Meanwhile, the minds of ISRO officials are filled with uncertainty and confusion about their future which is linked to that of their organization.
ISRO Staff Association General Secretary G.R.Pramod had told IANS that there is "uncertainty all around about the future of about 17,300 employees of ISRO".
"The ISRO top management that includes the Chairman and the Heads of various centres should come out openly and address the employee concerns at the earliest," an official added.
Space sector reforms are a much-needed move on the part of the government. | Unsplash
Also read: ISO: Achievements and History
According to officials, the uncertainty in the minds of ISRO officials is due to the communication from the government to freeze all recruitment as sectoral reforms are underway - allowing the private sector players in making and launching of satellites and rockets.
The ISRO officials also told IANS that promotions for several categories were kept on hold for the past two years. The promotion exercise for some has been carried out recently.
"Further the number of rocket launches this year from India came down drastically to just two from six or seven per year at an average. Out of two one critical mission for the country had failed," an official said.
However, the unanimous view is that the space sector reforms are a much-needed move on the part of the government so that the resources are used economically.
"For a long time, satellite utilization was an issue. Perhaps the satellites will be launched based on the demand from now onwards. The days of launching a satellite to utilize the rockets and then, searching for customers should be over," an official remarked.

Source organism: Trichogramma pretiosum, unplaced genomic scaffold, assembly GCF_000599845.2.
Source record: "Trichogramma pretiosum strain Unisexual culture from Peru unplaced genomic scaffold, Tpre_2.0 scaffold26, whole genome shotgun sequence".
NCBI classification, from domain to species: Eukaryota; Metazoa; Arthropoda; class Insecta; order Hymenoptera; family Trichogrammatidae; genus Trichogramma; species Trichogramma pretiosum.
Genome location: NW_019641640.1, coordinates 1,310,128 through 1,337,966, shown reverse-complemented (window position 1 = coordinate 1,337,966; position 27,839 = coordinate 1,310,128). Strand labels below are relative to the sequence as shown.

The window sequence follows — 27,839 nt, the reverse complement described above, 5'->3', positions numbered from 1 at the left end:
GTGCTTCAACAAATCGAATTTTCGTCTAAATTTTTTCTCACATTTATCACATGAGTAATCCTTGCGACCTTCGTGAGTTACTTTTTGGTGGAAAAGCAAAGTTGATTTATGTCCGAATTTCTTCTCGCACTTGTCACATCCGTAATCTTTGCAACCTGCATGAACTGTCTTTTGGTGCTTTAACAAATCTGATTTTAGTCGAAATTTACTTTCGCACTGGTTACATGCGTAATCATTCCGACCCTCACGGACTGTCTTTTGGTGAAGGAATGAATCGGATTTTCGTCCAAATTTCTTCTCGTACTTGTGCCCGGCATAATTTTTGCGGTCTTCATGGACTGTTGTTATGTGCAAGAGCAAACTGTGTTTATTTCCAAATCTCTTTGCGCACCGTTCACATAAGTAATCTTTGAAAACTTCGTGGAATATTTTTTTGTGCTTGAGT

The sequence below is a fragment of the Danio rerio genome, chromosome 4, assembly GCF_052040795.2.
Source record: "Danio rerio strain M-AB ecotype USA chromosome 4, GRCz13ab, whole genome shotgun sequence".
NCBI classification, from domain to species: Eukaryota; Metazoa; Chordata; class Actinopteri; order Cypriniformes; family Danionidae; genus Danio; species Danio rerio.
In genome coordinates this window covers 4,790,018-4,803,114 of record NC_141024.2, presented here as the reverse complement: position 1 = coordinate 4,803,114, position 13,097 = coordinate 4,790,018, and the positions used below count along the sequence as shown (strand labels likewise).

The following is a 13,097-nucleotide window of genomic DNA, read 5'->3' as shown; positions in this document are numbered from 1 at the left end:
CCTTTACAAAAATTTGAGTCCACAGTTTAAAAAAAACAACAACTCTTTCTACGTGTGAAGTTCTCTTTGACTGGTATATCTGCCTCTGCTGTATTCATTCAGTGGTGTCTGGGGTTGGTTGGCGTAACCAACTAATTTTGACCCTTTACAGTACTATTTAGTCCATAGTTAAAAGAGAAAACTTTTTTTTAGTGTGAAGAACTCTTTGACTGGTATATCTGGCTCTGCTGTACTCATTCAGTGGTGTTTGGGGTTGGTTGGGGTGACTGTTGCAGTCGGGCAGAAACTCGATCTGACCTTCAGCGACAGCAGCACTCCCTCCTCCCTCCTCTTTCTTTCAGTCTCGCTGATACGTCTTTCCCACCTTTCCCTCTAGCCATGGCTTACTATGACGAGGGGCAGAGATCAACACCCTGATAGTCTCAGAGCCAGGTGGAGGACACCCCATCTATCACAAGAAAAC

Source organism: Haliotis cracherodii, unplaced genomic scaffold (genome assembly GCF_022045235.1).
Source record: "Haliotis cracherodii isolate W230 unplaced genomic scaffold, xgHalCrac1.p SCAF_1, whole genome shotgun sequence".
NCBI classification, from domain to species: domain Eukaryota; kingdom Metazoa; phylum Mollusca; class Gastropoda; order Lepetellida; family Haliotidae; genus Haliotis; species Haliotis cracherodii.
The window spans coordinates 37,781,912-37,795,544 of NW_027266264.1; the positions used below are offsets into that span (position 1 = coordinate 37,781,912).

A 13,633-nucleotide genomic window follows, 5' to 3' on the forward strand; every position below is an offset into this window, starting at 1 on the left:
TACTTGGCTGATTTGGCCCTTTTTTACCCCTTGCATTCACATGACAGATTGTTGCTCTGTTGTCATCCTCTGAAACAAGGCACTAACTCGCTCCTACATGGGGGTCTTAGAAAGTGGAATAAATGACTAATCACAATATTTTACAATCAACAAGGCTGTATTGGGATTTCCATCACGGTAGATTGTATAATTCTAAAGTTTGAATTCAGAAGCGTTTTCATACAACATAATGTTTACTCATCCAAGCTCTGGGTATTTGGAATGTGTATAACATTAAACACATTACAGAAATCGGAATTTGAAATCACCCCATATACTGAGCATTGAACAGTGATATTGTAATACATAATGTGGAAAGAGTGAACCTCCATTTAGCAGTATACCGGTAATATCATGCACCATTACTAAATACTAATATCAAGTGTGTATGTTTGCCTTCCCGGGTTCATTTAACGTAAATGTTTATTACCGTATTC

Curiously, officials said all these years, ISRO had not approached its commercial arm Antrix to find out what the market needs so that it can build and launch such satellites.(IANS/PR)
Keywords: Atomic Energy, Satellite, ISRO, Department of Atomic Energy (DAE), DOS
Twitter has announced to ban sharing of private media, such as photos and videos, without permission from the individuals that are shown in those images.
The micro-blogging platform already covers explicit instances of abusive behaviour under its policies, the expansion of the policy will allow the platform to take action on media that is shared without any explicit abusive content, provided it's posted without the consent of the person depicted.
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"Sharing personal media, such as images or videos, can potentially violate a person's privacy, and may lead to emotional or physical harm," Twitter said in a blog post late on Tuesday.
"The misuse of private media can affect everyone, but can have a disproportionate effect on women, activists, dissidents, and members of minority communities. When we receive a report that a Tweet contains unauthorised private media, we will now take action in line with our range of enforcement options," the company informed.